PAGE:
Legacy Part 19 – Des Nobels – Retired Fisherman, Activist and Elected Official
Text By Blake Butterfield – Co-Editor-in-Chief
Meet Des Nobels, retired fisherman, a director of the North Coast Regional District and long-time spokesperson for the T. Buck Suzuki Environmental Foundation. At 63 years old, Des has lived in the small, water-access only Digby Island community of Dodge Cove for 34 years.
Budget Cuts and Changes
In his time, Des has seen many changes come to the West Coast fishing industry. His experiences are legion and his opinions regarding policies, policymakers, and any number of other factors relating to the fishing industry in Coastal BC, are worthy of in-depth review. In a coming series of articles, we will expound upon a number of Des’s ideas and philosophies as they relate to this project.
Des will attest that most people’s eyes glaze over when you try to explain West Coast fisheries to them. It is a hodgepodge of regulatory and policy directives that do not have any true function or are based on, according to Des and others, inadequate and often out-of-date data stemming from a chronic disregard for the value of science within governing bodies at the provincial and national level. Partly for this reason, much of the budget of the Department of Fisheries & Oceans (DFO) was cut. But that is not the only reason. The importance of commercial fishing to British Columbia has been downplayed in favor of other industries and this has resulted in inadequate solutions and neglect. Given how important the health of our ocean is to most Canadians and the importance that the fishing industry has for our coastal communities, the failure to continue to collect adequate data on our fish is shocking, particularly given the large sums that are spent elsewhere.
One thing the BC fishery has in common with other, more well-supported resource-based industries, however, is the fact that it has been sold out from under the noses of the Canadian public to corporations, banks or a limited number of wealthy individuals, many of whom are not even Canadian or pay Canadian taxes.
Inadequate – cynics might say deliberately inadequate – methods for consultation with community partners including commercial fishers and First Nations have, according to Des, made things even worse.
This cut in the DFO budget had other effects as well. One is that the costs associated with tracking the fishing harvesting were downloaded onto the fishermen themselves. When Individual Transferable Quotas (a system that allows for fishing quotas to be bought and sold independently by weight) were first introduced, they were given freely to fishermen, and all were aware of the great value stored. Due to their understanding of the future value of what they were being given, fishermen readily agreed to take on the costs of self-observation. No one seemed to foresee that fishermen would not be the future owners of the quotas, however. What was supposed to happen was that the most efficient fishermen would end up owning the quotas, not corporations and investors. As time has gone on and more non-fishermen have bought the quotas, without taking on the observing costs, the real costs to fishermen have risen sharply. New, young fishermen entering the industry are rare indeed, and why would they? Unless bequeathed the wealth of equipment required, taking on the current costs would be like agreeing voluntarily to enter into indentured servitude.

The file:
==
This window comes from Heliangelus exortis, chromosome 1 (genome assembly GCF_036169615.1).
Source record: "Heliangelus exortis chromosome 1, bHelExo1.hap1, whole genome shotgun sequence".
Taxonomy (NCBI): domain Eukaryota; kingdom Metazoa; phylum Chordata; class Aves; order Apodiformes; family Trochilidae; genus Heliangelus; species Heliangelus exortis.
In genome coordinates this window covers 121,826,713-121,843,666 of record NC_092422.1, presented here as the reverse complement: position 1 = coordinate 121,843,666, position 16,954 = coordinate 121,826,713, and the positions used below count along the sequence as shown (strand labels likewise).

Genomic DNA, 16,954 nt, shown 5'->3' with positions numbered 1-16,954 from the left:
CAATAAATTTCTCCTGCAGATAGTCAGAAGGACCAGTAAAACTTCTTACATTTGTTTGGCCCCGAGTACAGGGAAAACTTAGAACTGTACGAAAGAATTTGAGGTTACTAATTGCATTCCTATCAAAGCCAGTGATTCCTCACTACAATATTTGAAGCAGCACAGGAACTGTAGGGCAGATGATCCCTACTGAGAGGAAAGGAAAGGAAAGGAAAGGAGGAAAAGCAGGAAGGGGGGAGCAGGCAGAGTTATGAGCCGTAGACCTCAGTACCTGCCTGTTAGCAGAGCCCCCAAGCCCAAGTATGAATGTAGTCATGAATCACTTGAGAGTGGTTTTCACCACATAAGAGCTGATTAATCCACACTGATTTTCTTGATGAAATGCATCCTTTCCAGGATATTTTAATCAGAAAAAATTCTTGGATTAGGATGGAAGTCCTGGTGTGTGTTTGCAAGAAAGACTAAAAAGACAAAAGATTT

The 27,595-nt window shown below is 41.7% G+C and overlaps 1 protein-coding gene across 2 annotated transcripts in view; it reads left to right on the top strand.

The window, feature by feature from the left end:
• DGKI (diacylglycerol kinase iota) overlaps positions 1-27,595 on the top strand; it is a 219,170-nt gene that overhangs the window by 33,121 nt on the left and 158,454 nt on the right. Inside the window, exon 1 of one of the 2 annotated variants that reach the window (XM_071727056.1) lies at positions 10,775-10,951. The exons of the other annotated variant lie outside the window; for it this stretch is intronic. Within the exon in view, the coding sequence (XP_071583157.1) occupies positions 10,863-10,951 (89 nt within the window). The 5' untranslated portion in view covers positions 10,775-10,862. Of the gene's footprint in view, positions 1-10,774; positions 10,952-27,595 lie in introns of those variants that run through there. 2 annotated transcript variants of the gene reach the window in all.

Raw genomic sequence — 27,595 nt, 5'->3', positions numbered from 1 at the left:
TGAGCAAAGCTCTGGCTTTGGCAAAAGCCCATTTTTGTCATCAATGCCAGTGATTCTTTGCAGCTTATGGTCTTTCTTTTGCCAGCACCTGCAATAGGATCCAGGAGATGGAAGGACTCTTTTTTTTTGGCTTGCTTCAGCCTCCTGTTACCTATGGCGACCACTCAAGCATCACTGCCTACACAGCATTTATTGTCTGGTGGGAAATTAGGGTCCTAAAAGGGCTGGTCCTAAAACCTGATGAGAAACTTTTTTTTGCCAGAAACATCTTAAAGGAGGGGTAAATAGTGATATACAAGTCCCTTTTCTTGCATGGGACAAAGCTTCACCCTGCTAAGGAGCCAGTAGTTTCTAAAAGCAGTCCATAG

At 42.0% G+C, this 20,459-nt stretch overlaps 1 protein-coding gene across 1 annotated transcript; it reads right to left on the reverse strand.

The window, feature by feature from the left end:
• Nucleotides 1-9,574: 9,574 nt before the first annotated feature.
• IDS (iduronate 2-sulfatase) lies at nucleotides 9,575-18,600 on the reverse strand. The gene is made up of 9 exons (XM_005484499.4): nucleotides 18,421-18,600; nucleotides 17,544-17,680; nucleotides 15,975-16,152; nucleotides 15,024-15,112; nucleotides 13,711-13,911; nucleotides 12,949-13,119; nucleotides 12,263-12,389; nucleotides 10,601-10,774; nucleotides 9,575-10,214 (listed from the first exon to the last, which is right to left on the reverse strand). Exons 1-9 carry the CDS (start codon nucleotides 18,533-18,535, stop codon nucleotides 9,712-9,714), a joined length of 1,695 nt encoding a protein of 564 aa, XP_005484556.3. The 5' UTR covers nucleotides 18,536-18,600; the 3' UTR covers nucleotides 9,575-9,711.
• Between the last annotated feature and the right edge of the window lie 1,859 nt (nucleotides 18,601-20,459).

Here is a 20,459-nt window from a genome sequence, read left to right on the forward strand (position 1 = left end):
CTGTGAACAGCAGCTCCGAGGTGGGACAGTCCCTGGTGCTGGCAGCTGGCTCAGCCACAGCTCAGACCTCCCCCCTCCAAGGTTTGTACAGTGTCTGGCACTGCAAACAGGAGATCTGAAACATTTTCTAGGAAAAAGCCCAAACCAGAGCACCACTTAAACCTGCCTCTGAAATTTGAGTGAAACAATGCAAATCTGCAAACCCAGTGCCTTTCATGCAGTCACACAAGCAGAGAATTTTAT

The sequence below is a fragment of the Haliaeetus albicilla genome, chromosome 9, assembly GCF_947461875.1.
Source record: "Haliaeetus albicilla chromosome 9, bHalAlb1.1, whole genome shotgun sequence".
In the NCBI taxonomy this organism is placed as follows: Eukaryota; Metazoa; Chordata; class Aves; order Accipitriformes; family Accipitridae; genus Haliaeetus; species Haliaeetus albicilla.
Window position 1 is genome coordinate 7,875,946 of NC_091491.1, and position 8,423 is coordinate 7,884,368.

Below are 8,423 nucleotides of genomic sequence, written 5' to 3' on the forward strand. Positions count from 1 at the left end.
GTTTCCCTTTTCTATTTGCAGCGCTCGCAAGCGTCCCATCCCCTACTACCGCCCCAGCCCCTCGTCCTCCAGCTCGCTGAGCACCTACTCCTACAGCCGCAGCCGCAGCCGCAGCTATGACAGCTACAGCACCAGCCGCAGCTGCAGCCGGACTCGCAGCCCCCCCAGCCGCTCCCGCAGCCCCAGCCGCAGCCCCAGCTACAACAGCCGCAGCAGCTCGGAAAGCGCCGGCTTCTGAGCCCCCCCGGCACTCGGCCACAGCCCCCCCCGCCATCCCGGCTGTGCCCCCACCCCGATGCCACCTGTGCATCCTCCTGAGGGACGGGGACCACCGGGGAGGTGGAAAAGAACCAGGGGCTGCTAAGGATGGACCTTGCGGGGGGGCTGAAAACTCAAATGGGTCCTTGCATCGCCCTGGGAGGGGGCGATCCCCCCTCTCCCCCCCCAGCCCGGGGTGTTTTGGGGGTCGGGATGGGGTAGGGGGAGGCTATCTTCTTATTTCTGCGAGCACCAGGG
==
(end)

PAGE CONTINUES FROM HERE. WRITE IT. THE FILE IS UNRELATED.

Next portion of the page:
Unfortunately Common Canadian Occurrence
One thing the BC fishery has in common with other, more well-supported resource-based industries, however, is the fact that it has been sold out from under the noses of the Canadian public to corporations, banks or a limited number of wealthy individuals, many of whom are not even Canadian or pay Canadian taxes. This follows the same line of thinking that has helped define how Canada manages its natural resources in general – license the rights to the highest bidder and watch the wealth flow outside of the actual communities who are the natural stewards of the resource and the environment from which it is sourced. It's a mode of thinking that does not do justice to the value of the environment, the communities who live there or even the resource itself.
What went wrong at the DFO? For starters, Des points out, it no longer has experienced personnel. The people with the knowledge have all retired. The office is now devoid of what Des would term “expertise.” DFO used to hire from the industry. People from fishing families who understood the water, the industry and how they operated would get jobs at the DFO. Some say that was too close of a relationship, whereas others saw that it allowed officers the ability to know who is screwing around and where to find them. They were on the front lines all the time. Their knowledge allowed them to focus the Department’s time more effectively, and just their presence was enough to keep most people from doing stupid things.
Inadequate – cynics might say deliberately inadequate – methods for consultation with community partners including commercial fishers and First Nations have, according to Des, made things even worse. You might think that there is one forum where all of these groups would collaborate on a sustainable future for our coastal waters, but sadly this is not the case. Channels of communication, from community groups, First Nations and governing bodies, are now kept separate. No forum exists. No collaboration takes place. No one seems sure why anyone thinks this is a good idea. The only logical explanation anyone can come up with is that it is a way for the government to maintain a higher degree of control.
Thanks For All the Fish
So, who owns the fish off Canada’s West Coast? Why Canadians, of course, right? Not so fast. In the 1990’s, the government hired forestry economist Dr. Peter Pearse to come up with a new system for managing its West Coast fisheries. Stocks had plummeted over the previous few decades and something needed to be done. Pearse took a page from Iceland and New Zealand’s fisheries, and since then an ever-growing number of our fish catches have been under the umbrella of ITQs.